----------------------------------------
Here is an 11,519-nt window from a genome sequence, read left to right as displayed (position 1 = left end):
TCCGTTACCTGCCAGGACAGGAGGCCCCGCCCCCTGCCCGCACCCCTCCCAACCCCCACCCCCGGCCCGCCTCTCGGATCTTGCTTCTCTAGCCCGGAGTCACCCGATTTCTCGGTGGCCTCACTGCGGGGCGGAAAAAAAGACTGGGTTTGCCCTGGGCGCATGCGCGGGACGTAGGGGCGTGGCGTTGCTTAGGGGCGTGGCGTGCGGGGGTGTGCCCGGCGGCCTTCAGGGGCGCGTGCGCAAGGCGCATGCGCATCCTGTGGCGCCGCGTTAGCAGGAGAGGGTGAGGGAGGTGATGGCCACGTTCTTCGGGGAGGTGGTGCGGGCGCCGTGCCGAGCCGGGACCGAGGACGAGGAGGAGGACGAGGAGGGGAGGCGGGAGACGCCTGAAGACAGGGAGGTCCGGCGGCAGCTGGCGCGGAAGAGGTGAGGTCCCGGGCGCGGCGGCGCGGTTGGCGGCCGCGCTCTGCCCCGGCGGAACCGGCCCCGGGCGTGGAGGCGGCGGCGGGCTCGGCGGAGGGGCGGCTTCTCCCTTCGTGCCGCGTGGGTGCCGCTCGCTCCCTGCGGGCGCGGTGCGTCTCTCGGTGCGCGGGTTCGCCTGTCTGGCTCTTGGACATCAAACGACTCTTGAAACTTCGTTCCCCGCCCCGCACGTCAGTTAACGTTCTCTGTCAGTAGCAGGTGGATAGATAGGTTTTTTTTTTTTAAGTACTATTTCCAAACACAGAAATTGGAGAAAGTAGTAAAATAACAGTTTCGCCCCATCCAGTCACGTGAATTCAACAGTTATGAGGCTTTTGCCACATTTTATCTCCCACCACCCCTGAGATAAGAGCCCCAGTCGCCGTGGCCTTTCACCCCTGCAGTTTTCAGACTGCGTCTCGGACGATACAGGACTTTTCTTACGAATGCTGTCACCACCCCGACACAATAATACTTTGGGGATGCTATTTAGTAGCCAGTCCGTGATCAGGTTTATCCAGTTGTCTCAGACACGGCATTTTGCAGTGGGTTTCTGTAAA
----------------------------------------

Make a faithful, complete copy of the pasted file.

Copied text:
Here is an 11,519-nt window from a genome sequence, read left to right as displayed (position 1 = left end):
TCCGTTACCTGCCAGGACAGGAGGCCCCGCCCCCTGCCCGCACCCCTCCCAACCCCCACCCCCGGCCCGCCTCTCGGATCTTGCTTCTCTAGCCCGGAGTCACCCGATTTCTCGGTGGCCTCACTGCGGGGCGGAAAAAAAGACTGGGTTTGCCCTGGGCGCATGCGCGGGACGTAGGGGCGTGGCGTTGCTTAGGGGCGTGGCGTGCGGGGGTGTGCCCGGCGGCCTTCAGGGGCGCGTGCGCAAGGCGCATGCGCATCCTGTGGCGCCGCGTTAGCAGGAGAGGGTGAGGGAGGTGATGGCCACGTTCTTCGGGGAGGTGGTGCGGGCGCCGTGCCGAGCCGGGACCGAGGACGAGGAGGAGGACGAGGAGGGGAGGCGGGAGACGCCTGAAGACAGGGAGGTCCGGCGGCAGCTGGCGCGGAAGAGGTGAGGTCCCGGGCGCGGCGGCGCGGTTGGCGGCCGCGCTCTGCCCCGGCGGAACCGGCCCCGGGCGTGGAGGCGGCGGCGGGCTCGGCGGAGGGGCGGCTTCTCCCTTCGTGCCGCGTGGGTGCCGCTCGCTCCCTGCGGGCGCGGTGCGTCTCTCGGTGCGCGGGTTCGCCTGTCTGGCTCTTGGACATCAAACGACTCTTGAAACTTCGTTCCCCGCCCCGCACGTCAGTTAACGTTCTCTGTCAGTAGCAGGTGGATAGATAGGTTTTTTTTTTTTAAGTACTATTTCCAAACACAGAAATTGGAGAAAGTAGTAAAATAACAGTTTCGCCCCATCCAGTCACGTGAATTCAACAGTTATGAGGCTTTTGCCACATTTTATCTCCCACCACCCCTGAGATAAGAGCCCCAGTCGCCGTGGCCTTTCACCCCTGCAGTTTTCAGACTGCGTCTCGGACGATACAGGACTTTTCTTACGAATGCTGTCACCACCCCGACACAATAATACTTTGGGGATGCTATTTAGTAGCCAGTCCGTGATCAGGTTTATCCAGTTGTCTCAGACACGGCATTTTGCAGTGGGTTTCTGTAAA